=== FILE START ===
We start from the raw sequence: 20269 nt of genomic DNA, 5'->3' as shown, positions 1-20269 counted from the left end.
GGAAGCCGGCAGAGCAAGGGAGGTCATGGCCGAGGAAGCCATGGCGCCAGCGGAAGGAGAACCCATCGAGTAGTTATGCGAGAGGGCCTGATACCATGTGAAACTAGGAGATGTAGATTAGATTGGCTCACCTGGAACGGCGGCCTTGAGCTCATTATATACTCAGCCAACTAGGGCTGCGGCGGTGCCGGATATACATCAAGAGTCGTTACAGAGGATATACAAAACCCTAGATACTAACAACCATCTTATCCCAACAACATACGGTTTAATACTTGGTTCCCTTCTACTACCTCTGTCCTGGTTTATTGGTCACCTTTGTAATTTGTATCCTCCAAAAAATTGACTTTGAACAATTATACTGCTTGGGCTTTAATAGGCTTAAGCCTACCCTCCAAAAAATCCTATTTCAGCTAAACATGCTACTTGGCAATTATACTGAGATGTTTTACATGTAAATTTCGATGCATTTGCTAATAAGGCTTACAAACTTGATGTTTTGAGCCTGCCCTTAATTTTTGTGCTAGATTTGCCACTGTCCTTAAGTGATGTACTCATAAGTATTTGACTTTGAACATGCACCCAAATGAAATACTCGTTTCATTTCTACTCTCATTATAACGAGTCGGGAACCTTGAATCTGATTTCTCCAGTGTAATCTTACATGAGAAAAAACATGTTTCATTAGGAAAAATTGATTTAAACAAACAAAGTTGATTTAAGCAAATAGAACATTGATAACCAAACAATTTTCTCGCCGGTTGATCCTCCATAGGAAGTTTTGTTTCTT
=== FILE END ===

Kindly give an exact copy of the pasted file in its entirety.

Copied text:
We start from the raw sequence: 20269 nt of genomic DNA, 5'->3' as shown, positions 1-20269 counted from the left end.
GGAAGCCGGCAGAGCAAGGGAGGTCATGGCCGAGGAAGCCATGGCGCCAGCGGAAGGAGAACCCATCGAGTAGTTATGCGAGAGGGCCTGATACCATGTGAAACTAGGAGATGTAGATTAGATTGGCTCACCTGGAACGGCGGCCTTGAGCTCATTATATACTCAGCCAACTAGGGCTGCGGCGGTGCCGGATATACATCAAGAGTCGTTACAGAGGATATACAAAACCCTAGATACTAACAACCATCTTATCCCAACAACATACGGTTTAATACTTGGTTCCCTTCTACTACCTCTGTCCTGGTTTATTGGTCACCTTTGTAATTTGTATCCTCCAAAAAATTGACTTTGAACAATTATACTGCTTGGGCTTTAATAGGCTTAAGCCTACCCTCCAAAAAATCCTATTTCAGCTAAACATGCTACTTGGCAATTATACTGAGATGTTTTACATGTAAATTTCGATGCATTTGCTAATAAGGCTTACAAACTTGATGTTTTGAGCCTGCCCTTAATTTTTGTGCTAGATTTGCCACTGTCCTTAAGTGATGTACTCATAAGTATTTGACTTTGAACATGCACCCAAATGAAATACTCGTTTCATTTCTACTCTCATTATAACGAGTCGGGAACCTTGAATCTGATTTCTCCAGTGTAATCTTACATGAGAAAAAACATGTTTCATTAGGAAAAATTGATTTAAACAAACAAAGTTGATTTAAGCAAATAGAACATTGATAACCAAACAATTTTCTCGCCGGTTGATCCTCCATAGGAAGTTTTGTTTCTT